Expert Panel, Forbes Coaches Council
For many startups, the ultimate goal is to "scale up" and grow bigger. It's certainly an admirable goal, and achieving it may gain you attention from investors, customers and the media. But growth for growth's sake will only leave you understaffed and overwhelmed. That's why it's critical to ensure a solid business foundation before you start expanding.
The members of Forbes Coaches Council frequently work with small businesses and startups that are looking to make the leap to their next phase of growth. They advised looking at these 11 important areas as you start to plan your expansion.
1. Embrace Your Own Brand First
I work with my entrepreneurial and small business clients by focusing on creating their personal brand through articles, public speaking and content development that they author. Instead of delegating marketing and outreach, I want them to own it like they own and embrace their business. Your brand goes with you no matter what you do. Work on it. Embrace and release it with a purpose. - John M. O'Connor, Career Pro Inc.
2. 'Manage Your Energy, Not Your Time'
Focus on how you cultivate more energy, instead of obsessing over your time. Schwartz and McCarthy's Harvard Business Review article titled, "Manage Your Energy, Not Your Time," maintains that while time is a finite resource, energy is more flexible. For that reason, energy management is the true key to productivity. Take brief breaks, express appreciation and reduce interruptions. - Maria Pastore, Maria Pastore Coaching
3. Find Creative Ways To Reduce Your Customers' Risk
Assuming you have properly identified who is most in need of your service, the next thing to do is to come up with creative ways for them to try your service. There is always a risk when trying something new and unproven. Think about creative ways to reduce the risk for your prospects, while still getting paid for the value you deliver. Simply saying "you can try for free" often is not enough. - Donald Hatter, Donald Hatter Inc.
4. Stabilize Your Operating Model
Before expanding your venture, stabilize your operating model. This means having your strategy in place by updating your marketing, website and fulfillment processes, and preparing your people. Strong, developed talent will give you an advantage. Growing pains will come, but by ensuring these aspects of your venture are solid, you will avoid costly mistakes to your operation and your brand. - Julianne Cenac Ph.D., The Leader Channel
5. Throw Fuel On Your Biggest Fire
Often times, small business owners want to be involved in every venture possible. However, this results in these owners being spread way too thin. Instead, focus on building one or two really strong products or services that your customers fall in love with. Once you find your niche, just keep growing it. Throw fuel on that fire. - Kyle Elliott, Kyle Elliott Consulting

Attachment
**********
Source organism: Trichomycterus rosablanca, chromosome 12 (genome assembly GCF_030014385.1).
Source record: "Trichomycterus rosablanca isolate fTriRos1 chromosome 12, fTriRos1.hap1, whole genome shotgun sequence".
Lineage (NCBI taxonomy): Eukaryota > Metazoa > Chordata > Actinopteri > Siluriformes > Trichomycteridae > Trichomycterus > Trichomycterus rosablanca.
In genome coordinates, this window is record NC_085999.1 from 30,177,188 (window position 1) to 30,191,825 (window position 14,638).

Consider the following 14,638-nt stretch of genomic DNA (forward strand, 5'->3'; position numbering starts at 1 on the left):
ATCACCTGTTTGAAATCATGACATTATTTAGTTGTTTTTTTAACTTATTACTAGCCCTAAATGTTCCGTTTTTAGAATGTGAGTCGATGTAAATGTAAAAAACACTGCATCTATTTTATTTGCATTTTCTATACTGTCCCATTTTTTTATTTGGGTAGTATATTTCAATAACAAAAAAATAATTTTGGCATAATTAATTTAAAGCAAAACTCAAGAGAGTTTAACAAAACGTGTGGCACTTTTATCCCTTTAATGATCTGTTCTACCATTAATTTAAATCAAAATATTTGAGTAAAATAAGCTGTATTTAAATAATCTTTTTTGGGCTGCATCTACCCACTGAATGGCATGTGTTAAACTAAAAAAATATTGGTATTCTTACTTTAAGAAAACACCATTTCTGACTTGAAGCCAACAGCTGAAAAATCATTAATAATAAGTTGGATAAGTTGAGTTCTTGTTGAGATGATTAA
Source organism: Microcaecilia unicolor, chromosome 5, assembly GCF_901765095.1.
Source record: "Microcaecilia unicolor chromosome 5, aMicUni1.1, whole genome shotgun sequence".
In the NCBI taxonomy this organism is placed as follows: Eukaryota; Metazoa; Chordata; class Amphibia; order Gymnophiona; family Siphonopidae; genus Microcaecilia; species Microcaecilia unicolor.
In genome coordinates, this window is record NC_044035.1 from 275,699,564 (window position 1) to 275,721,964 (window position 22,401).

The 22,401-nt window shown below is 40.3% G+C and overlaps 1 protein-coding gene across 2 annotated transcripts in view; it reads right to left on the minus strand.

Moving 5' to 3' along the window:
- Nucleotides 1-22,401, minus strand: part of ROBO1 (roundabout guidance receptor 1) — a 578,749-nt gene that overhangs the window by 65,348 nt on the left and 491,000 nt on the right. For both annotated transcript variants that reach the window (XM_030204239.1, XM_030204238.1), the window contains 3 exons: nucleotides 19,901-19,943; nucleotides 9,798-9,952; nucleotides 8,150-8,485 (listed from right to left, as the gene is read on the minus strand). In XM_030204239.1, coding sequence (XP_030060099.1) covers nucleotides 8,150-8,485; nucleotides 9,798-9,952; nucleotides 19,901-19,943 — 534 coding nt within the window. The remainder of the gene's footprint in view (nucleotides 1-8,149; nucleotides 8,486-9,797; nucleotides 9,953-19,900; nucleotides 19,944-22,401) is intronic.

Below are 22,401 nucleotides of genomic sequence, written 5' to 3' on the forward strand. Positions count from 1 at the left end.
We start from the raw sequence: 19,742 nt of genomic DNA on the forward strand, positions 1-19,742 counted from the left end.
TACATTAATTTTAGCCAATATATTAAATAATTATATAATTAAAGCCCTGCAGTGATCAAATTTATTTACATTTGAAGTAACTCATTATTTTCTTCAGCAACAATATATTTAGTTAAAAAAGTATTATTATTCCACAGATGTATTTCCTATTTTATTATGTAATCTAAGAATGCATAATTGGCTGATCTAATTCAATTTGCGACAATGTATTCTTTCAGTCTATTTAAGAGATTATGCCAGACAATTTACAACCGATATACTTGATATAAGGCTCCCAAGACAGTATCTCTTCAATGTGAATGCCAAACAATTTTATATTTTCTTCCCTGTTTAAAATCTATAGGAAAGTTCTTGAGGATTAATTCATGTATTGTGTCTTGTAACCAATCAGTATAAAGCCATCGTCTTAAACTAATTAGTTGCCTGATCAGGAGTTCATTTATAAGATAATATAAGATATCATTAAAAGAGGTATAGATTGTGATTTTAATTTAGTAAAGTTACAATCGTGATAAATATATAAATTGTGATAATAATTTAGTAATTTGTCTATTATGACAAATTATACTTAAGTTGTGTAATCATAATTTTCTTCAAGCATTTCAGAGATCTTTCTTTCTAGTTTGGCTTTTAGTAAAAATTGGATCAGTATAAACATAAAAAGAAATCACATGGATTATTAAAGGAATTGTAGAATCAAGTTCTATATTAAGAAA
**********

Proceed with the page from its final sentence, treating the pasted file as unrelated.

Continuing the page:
6. Understand Your Own Motivation for Growing Your Venture
The assumption is that business owners have to expand their business to be successful. Question that assumption -- sometimes the best thing to do is increase efficiencies. Know what is important about growing your business and be sure it aligns with your purpose and your financial goals. Often I find that bigger doesn't mean better or more profitable. Be wise about your decision to expand. - Jennifer Thompson, Deviant Thinking
7. Focus On The Customer First
Follow the best customer-centric company: Amazon. Their key value is "customer obsession." This is a fantastic value for any business owner looking to expand. How is this going to affect your customers? Is it going to alienate existing ones? Is it going to enhance their experience with you, your products/services or your brand? Evaluate all your expansion plans in relations to your customer. - Tyron Giuliani, Selling Made Social
8. Work Toward Profitability
No matter whether you are a $100,000, $500,000 or $5 million company, be profitable in what you do. When you are focused and making money, you can then afford options of donating to charity, to spin-offs with innovative ideas, giving to your people, or paying expenses related to exploring new approaches, people or technologies. Start with making a business profitable. It will help with investment. - Joanne Markow, GreenMason
9. Consider How Easily Your Expansion Plan Will Integrate Into Your Current Model
For small businesses looking to expand, I have them explore one key question: How easy will it be to integrate the expansion idea into your existing way of doing things? You have limited resources, and if your expansion idea can't easily integrate into what you are already doing, it will drain unnecessary resources and risk failure. The easier the integration, the more likely it is to succeed. - Kyle Brost, Spark Policy Institute
10. Think Like An Investor
Ask questions that an investor would: On a scale from 1 to 10, how unique is your offering? Do you have a clear edge (e.g. economies of scale, proprietary knowledge or brand equity) over current competitors? What are the tradeoffs of expanding today versus a year from now? What are the biggest operational, financial and human capital risks to realizing your targeted returns? - Shoma Chatterjee, ghSMART
11. Don't Wait For The 'Perfect Moment'
If we wait until we're ready and everything is perfectly lined up, we'll be waiting forever and will never expand. Do the work to prepare and have people, processes and systems in place, but make sure you're not holding yourself back for that mythical place where every star is aligned. Part of the magic in owning a business is taking imperfect action and feeling those butterflies in the stomach. - Lesha Reese, Lesha Reese, LLC
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